Yes, I did three years of Tibetan studies at the university, as a young man, more or less contemporarily with my engagement in the opera singing. My professional life has been quite diverse and changed its course  several times.

When and where you trained as an opera singer?

In the conservatory in Paris, the period was 1999 – 2006 . There I also started an embryo of a beginning of a career but then I stopped. Too  much pressure, and also I felt as if my butt was sitting on two chairs, as we French say. The other chair was my aspiration to dive deeply into my practice. I was even attracted to monkhood. I was torn apart with those two contrasting inclinations: a passion for music and longing for a spiritual life, on the other hand. And the fact is that I have never gone one hundred percent in one or the other direction. I mean, I became a singer and the beginnings looked promising, but I did not give myself to it fully and completely, because it felt somehow pointless. I could not go “all in”, as they say in poker. Opera singing is a highly competitive thing – you cannot be there without engaging fully. It can be very stressful too, so at some point I stopped, it was in 2009. 

Did you continue your studies of Tibetan language and culture?

I did not complete the course and, therefore, obviously, did not obtain the bachelor’s degree. I somehow could not see myself in academia. So it happened that I have no university degree; although the diploma I received from the conservatory is highly respected within the fields of music and dance, it is not equivalent to a university degree.. And when I stopped doing music, it was a little complicated because, from an academic point of view, all I have is my high school diploma.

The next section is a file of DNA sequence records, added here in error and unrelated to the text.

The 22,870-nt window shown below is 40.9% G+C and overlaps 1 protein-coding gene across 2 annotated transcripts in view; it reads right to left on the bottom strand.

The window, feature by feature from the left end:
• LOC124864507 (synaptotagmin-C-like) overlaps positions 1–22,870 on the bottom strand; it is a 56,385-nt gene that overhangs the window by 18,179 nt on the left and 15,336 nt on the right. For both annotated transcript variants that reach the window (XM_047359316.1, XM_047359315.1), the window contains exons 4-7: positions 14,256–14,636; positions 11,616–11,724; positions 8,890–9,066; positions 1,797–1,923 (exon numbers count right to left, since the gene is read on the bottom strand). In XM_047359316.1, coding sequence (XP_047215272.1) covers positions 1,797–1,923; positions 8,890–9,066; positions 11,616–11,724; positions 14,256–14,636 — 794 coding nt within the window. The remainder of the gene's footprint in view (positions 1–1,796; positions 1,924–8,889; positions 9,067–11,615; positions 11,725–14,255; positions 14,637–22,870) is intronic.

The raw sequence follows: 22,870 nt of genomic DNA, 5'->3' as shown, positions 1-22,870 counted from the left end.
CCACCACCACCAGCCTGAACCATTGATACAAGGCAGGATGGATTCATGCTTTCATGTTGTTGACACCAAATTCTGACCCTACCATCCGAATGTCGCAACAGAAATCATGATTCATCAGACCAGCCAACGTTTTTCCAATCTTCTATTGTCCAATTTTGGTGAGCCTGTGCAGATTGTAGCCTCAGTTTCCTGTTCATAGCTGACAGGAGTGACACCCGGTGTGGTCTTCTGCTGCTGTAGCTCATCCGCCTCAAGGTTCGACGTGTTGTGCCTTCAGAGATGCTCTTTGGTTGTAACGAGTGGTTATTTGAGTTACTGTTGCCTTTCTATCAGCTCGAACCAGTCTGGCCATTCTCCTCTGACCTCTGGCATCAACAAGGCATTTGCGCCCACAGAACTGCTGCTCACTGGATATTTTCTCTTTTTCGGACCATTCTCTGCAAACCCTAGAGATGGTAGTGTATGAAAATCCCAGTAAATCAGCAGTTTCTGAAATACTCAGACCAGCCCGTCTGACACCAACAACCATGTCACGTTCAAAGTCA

I am curious to know what happened then.

I have always been interested in human science, and studied economics as an autodidact.So I decided that I would try to get work in finance. Without a proper diploma it was not that easy, but I managed my way through. My entry point was through sales. I was calling people and offering them investments, but I really did not like that. Luckily, I managed to move into the advisory field and worked as a wealth manager, for people who are well off. Not only did I enjoy it much more, but I could also apply what I learned in the arts. When done properly it can be a holistic job, not just about finance: you take into account the family situation, personal objectives, preferences… Also, the quality of the relationship matters a lot. I did this for four years and stopped when I divorced.

From whom?

I was married to a musician. I was young when we met, and she was even younger. After I interrupted my musical career, I looked for jobs which could provide for both of us, and from that point of view, finance looked like a good choice. When I divorced, there was only one mouth to feed, and this granted me more freedom. And I moved back to music. First, as a piano and singing teacher for children, and then going back on stage; not in classical music anymore,  instead, I performed a “jazzy” repertoire in five star holiday resorts in Bali and Mauritius where I grew up. Later on, I had the opportunity to get back to classical music, especially operettas.

In Bali you met your current wife, right?